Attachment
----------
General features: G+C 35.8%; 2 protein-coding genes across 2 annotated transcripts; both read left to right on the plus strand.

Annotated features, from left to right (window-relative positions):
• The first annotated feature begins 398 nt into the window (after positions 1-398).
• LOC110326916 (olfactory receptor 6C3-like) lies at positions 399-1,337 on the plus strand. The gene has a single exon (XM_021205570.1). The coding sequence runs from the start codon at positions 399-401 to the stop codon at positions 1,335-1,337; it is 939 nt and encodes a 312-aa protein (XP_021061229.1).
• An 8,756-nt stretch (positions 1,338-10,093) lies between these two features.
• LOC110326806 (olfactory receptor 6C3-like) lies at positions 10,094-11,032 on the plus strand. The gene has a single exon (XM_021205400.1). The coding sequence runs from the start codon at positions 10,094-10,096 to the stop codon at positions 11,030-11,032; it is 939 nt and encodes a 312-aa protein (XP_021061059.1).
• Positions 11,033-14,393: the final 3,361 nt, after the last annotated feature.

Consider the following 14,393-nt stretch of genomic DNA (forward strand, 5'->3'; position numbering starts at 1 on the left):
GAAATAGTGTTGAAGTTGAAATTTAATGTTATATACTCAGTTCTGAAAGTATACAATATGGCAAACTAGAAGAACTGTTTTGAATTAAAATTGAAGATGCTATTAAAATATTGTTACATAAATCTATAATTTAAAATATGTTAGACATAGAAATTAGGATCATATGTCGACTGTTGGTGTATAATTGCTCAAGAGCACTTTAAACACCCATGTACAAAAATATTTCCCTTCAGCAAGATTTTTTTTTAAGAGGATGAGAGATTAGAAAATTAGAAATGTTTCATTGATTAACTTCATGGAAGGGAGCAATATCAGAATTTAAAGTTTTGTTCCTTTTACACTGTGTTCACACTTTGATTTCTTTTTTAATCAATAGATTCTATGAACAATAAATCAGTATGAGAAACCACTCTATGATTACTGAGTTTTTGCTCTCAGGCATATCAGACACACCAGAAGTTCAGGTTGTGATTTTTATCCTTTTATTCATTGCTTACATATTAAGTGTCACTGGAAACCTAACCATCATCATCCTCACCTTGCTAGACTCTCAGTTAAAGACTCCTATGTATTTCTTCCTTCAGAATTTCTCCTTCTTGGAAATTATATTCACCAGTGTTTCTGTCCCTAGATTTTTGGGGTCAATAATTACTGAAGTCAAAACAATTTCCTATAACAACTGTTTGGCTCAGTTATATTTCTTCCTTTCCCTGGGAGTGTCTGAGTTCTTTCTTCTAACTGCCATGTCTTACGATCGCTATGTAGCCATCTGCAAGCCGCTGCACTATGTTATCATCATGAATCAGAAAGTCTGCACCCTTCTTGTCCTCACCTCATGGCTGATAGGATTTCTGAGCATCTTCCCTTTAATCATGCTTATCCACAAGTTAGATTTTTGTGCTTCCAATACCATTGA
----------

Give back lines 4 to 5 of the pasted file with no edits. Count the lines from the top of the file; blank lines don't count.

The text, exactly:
• LOC110326916 (olfactory receptor 6C3-like) lies at positions 399-1,337 on the plus strand. The gene has a single exon (XM_021205570.1). The coding sequence runs from the start codon at positions 399-401 to the stop codon at positions 1,335-1,337; it is 939 nt and encodes a 312-aa protein (XP_021061229.1).
• An 8,756-nt stretch (positions 1,338-10,093) lies between these two features.